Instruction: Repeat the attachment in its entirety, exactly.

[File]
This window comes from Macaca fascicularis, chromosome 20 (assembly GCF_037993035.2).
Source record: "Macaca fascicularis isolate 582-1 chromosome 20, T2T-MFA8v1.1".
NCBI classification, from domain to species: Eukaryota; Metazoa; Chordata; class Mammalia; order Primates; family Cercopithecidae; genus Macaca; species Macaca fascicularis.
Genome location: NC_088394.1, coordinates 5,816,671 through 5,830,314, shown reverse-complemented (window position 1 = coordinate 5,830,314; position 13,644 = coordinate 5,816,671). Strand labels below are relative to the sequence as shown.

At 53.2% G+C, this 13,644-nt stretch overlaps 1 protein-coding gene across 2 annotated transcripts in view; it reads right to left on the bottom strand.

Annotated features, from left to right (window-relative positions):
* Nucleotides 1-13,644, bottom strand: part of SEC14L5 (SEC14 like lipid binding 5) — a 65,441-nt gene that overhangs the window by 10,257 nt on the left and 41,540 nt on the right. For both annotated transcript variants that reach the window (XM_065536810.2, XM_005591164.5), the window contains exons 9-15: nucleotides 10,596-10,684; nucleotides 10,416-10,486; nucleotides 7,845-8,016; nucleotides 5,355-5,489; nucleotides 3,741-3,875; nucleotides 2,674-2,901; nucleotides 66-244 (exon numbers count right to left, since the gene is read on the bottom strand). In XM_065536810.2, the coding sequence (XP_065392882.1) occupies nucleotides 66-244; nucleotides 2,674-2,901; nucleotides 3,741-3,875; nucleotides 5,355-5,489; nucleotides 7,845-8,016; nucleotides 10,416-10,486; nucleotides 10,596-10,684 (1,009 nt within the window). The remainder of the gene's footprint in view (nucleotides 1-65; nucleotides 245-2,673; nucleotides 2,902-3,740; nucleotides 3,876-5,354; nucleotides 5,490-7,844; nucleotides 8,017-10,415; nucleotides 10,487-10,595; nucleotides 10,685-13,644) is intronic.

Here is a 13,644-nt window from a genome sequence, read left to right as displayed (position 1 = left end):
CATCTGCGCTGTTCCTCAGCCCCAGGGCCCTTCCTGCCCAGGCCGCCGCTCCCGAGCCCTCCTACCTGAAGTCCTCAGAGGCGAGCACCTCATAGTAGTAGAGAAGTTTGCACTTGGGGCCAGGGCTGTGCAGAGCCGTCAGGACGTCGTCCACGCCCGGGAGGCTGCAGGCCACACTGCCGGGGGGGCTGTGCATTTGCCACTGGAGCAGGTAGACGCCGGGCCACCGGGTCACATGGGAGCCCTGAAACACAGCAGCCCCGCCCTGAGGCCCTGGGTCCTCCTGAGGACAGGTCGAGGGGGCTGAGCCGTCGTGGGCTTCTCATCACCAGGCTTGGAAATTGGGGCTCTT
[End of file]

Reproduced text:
This window comes from Macaca fascicularis, chromosome 20 (assembly GCF_037993035.2).
Source record: "Macaca fascicularis isolate 582-1 chromosome 20, T2T-MFA8v1.1".
NCBI classification, from domain to species: Eukaryota; Metazoa; Chordata; class Mammalia; order Primates; family Cercopithecidae; genus Macaca; species Macaca fascicularis.
Genome location: NC_088394.1, coordinates 5,816,671 through 5,830,314, shown reverse-complemented (window position 1 = coordinate 5,830,314; position 13,644 = coordinate 5,816,671). Strand labels below are relative to the sequence as shown.

At 53.2% G+C, this 13,644-nt stretch overlaps 1 protein-coding gene across 2 annotated transcripts in view; it reads right to left on the bottom strand.

Annotated features, from left to right (window-relative positions):
* Nucleotides 1-13,644, bottom strand: part of SEC14L5 (SEC14 like lipid binding 5) — a 65,441-nt gene that overhangs the window by 10,257 nt on the left and 41,540 nt on the right. For both annotated transcript variants that reach the window (XM_065536810.2, XM_005591164.5), the window contains exons 9-15: nucleotides 10,596-10,684; nucleotides 10,416-10,486; nucleotides 7,845-8,016; nucleotides 5,355-5,489; nucleotides 3,741-3,875; nucleotides 2,674-2,901; nucleotides 66-244 (exon numbers count right to left, since the gene is read on the bottom strand). In XM_065536810.2, the coding sequence (XP_065392882.1) occupies nucleotides 66-244; nucleotides 2,674-2,901; nucleotides 3,741-3,875; nucleotides 5,355-5,489; nucleotides 7,845-8,016; nucleotides 10,416-10,486; nucleotides 10,596-10,684 (1,009 nt within the window). The remainder of the gene's footprint in view (nucleotides 1-65; nucleotides 245-2,673; nucleotides 2,902-3,740; nucleotides 3,876-5,354; nucleotides 5,490-7,844; nucleotides 8,017-10,415; nucleotides 10,487-10,595; nucleotides 10,685-13,644) is intronic.

Here is a 13,644-nt window from a genome sequence, read left to right as displayed (position 1 = left end):
CATCTGCGCTGTTCCTCAGCCCCAGGGCCCTTCCTGCCCAGGCCGCCGCTCCCGAGCCCTCCTACCTGAAGTCCTCAGAGGCGAGCACCTCATAGTAGTAGAGAAGTTTGCACTTGGGGCCAGGGCTGTGCAGAGCCGTCAGGACGTCGTCCACGCCCGGGAGGCTGCAGGCCACACTGCCGGGGGGGCTGTGCATTTGCCACTGGAGCAGGTAGACGCCGGGCCACCGGGTCACATGGGAGCCCTGAAACACAGCAGCCCCGCCCTGAGGCCCTGGGTCCTCCTGAGGACAGGTCGAGGGGGCTGAGCCGTCGTGGGCTTCTCATCACCAGGCTTGGAAATTGGGGCTCTT